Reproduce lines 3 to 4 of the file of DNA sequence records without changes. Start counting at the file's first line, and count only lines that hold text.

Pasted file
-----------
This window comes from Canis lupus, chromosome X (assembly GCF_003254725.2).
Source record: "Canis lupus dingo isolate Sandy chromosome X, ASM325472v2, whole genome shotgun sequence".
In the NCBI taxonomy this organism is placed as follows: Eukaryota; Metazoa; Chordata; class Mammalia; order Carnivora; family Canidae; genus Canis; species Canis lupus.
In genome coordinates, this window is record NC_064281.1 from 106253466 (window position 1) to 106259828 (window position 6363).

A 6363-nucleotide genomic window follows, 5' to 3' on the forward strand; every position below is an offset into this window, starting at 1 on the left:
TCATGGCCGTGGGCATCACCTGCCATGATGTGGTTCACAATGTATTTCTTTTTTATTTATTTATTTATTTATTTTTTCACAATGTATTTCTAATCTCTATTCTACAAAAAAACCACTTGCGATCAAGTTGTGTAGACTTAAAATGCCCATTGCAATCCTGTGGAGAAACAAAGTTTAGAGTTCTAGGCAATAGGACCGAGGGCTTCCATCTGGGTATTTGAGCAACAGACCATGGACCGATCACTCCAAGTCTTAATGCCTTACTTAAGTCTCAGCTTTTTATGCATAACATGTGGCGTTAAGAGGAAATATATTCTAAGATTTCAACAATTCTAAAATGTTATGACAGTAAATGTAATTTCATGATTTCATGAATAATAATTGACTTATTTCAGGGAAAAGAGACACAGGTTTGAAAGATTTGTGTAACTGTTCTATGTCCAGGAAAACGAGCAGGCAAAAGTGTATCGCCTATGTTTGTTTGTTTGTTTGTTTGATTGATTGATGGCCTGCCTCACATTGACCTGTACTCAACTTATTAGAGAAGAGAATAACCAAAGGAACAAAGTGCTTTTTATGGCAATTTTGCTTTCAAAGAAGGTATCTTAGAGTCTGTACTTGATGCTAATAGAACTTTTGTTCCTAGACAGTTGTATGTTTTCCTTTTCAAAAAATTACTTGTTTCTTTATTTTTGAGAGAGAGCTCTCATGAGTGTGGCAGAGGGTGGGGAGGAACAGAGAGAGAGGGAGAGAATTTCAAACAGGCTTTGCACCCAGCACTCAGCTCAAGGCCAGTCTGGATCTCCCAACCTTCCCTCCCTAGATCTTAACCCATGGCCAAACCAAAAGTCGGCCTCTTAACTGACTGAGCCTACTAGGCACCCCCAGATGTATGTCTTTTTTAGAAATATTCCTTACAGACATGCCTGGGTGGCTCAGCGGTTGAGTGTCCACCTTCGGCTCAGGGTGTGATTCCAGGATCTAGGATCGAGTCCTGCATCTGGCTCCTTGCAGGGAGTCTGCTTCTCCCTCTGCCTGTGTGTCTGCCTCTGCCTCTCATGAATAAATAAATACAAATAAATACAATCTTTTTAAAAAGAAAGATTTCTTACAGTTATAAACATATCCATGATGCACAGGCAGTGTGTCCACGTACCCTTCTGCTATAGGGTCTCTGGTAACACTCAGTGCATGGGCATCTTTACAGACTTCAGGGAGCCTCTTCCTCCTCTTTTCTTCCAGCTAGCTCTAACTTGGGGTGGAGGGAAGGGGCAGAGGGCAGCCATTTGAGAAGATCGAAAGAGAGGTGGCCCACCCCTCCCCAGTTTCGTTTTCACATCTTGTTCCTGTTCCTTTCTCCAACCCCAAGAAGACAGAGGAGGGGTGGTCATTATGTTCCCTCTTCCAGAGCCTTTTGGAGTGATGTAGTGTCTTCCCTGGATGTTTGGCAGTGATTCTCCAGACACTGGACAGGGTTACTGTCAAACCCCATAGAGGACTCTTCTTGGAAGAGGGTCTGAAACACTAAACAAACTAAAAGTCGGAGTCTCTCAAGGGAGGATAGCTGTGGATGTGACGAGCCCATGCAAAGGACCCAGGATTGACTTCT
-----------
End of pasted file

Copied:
In the NCBI taxonomy this organism is placed as follows: Eukaryota; Metazoa; Chordata; class Mammalia; order Carnivora; family Canidae; genus Canis; species Canis lupus.
In genome coordinates, this window is record NC_064281.1 from 106253466 (window position 1) to 106259828 (window position 6363).